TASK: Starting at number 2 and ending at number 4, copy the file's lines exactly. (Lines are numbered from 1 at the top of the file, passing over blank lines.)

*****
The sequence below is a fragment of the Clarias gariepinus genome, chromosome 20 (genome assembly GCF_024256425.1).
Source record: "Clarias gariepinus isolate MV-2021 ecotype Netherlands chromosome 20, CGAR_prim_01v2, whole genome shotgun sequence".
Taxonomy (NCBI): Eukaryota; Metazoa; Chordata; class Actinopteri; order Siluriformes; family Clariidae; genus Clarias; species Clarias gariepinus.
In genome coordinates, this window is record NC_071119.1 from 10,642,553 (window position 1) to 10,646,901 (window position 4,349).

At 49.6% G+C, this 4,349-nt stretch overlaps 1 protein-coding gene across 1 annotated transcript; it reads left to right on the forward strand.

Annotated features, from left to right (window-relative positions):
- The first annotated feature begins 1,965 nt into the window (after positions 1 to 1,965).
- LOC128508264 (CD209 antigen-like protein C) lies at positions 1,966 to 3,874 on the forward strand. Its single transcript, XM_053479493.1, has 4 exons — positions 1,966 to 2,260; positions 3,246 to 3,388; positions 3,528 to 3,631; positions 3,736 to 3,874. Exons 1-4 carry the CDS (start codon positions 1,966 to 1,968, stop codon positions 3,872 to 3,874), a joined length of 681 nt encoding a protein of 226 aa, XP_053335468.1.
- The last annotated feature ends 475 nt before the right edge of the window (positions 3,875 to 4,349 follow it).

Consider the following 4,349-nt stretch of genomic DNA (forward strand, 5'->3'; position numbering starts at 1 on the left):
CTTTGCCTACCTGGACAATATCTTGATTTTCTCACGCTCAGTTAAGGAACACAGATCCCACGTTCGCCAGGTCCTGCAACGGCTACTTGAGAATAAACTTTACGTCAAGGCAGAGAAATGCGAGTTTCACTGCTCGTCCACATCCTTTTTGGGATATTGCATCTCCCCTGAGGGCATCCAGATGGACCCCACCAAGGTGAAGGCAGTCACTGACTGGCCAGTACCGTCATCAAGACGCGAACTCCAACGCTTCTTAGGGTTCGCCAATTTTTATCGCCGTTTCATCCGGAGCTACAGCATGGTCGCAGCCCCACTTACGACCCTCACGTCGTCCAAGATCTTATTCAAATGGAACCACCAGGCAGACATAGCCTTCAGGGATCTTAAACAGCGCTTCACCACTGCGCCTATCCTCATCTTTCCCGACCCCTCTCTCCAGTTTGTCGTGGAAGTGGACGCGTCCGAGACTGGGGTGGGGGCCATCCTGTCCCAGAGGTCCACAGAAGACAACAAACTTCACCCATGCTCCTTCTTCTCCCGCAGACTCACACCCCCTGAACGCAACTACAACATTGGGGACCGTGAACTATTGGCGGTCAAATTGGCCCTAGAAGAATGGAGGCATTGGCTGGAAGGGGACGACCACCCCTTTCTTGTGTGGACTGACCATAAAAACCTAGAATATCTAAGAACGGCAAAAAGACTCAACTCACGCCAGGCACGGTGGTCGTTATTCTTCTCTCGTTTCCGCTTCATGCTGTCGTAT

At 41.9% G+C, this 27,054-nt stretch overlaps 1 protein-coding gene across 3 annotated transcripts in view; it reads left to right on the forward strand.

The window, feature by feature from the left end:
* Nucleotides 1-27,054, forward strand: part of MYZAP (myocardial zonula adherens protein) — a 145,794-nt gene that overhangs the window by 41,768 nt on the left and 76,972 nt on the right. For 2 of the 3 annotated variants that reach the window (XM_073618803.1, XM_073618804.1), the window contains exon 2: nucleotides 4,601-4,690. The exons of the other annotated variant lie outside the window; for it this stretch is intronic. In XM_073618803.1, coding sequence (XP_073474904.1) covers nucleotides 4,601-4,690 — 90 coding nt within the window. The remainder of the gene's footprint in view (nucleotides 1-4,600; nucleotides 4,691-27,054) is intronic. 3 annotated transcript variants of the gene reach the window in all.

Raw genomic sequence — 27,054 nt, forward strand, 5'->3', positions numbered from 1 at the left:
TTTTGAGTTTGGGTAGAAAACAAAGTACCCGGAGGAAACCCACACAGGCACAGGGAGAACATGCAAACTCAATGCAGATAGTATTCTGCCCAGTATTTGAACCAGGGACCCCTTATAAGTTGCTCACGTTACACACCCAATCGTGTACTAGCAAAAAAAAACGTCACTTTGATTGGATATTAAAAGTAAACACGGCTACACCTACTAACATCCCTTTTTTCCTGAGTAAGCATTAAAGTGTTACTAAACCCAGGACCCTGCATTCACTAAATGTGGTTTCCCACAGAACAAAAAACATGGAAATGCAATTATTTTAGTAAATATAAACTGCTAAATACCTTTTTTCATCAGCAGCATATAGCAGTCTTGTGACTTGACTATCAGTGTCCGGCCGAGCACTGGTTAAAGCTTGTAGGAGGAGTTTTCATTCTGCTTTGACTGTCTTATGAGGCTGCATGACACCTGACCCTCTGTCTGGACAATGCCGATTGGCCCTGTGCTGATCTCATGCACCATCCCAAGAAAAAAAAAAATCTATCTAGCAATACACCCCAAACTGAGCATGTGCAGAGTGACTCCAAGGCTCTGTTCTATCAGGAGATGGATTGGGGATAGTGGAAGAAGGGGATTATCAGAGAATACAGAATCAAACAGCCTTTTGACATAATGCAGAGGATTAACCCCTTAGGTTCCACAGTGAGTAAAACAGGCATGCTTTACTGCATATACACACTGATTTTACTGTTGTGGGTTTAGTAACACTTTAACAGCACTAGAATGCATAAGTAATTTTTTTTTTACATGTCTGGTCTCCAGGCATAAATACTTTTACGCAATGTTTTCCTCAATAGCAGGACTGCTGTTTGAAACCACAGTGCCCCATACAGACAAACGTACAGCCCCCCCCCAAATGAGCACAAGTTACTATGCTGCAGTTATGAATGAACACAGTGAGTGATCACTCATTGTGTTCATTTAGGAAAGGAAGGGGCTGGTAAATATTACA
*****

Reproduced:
Source record: "Clarias gariepinus isolate MV-2021 ecotype Netherlands chromosome 20, CGAR_prim_01v2, whole genome shotgun sequence".
Taxonomy (NCBI): Eukaryota; Metazoa; Chordata; class Actinopteri; order Siluriformes; family Clariidae; genus Clarias; species Clarias gariepinus.
In genome coordinates, this window is record NC_071119.1 from 10,642,553 (window position 1) to 10,646,901 (window position 4,349).